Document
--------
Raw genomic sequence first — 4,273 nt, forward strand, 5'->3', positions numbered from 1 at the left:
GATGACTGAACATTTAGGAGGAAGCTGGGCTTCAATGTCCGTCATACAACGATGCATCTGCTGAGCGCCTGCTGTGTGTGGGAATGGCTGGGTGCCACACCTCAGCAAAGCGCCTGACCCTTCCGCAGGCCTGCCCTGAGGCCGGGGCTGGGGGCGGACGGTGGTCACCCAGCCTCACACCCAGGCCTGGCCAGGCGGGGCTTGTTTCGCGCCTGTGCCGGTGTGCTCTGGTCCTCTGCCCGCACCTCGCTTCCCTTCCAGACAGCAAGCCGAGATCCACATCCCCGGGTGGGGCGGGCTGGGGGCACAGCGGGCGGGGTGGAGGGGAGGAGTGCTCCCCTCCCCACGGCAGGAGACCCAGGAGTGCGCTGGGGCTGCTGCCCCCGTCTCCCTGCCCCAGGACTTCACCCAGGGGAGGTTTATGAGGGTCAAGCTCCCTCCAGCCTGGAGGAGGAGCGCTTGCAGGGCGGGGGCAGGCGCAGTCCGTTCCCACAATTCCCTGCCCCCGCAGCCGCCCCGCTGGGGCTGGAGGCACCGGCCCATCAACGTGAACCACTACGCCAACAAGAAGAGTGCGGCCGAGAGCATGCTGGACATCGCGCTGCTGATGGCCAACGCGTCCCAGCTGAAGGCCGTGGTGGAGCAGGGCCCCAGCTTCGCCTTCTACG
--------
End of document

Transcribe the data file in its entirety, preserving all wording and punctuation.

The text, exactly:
Raw genomic sequence first — 4,273 nt, forward strand, 5'->3', positions numbered from 1 at the left:
GATGACTGAACATTTAGGAGGAAGCTGGGCTTCAATGTCCGTCATACAACGATGCATCTGCTGAGCGCCTGCTGTGTGTGGGAATGGCTGGGTGCCACACCTCAGCAAAGCGCCTGACCCTTCCGCAGGCCTGCCCTGAGGCCGGGGCTGGGGGCGGACGGTGGTCACCCAGCCTCACACCCAGGCCTGGCCAGGCGGGGCTTGTTTCGCGCCTGTGCCGGTGTGCTCTGGTCCTCTGCCCGCACCTCGCTTCCCTTCCAGACAGCAAGCCGAGATCCACATCCCCGGGTGGGGCGGGCTGGGGGCACAGCGGGCGGGGTGGAGGGGAGGAGTGCTCCCCTCCCCACGGCAGGAGACCCAGGAGTGCGCTGGGGCTGCTGCCCCCGTCTCCCTGCCCCAGGACTTCACCCAGGGGAGGTTTATGAGGGTCAAGCTCCCTCCAGCCTGGAGGAGGAGCGCTTGCAGGGCGGGGGCAGGCGCAGTCCGTTCCCACAATTCCCTGCCCCCGCAGCCGCCCCGCTGGGGCTGGAGGCACCGGCCCATCAACGTGAACCACTACGCCAACAAGAAGAGTGCGGCCGAGAGCATGCTGGACATCGCGCTGCTGATGGCCAACGCGTCCCAGCTGAAGGCCGTGGTGGAGCAGGGCCCCAGCTTCGCCTTCTACG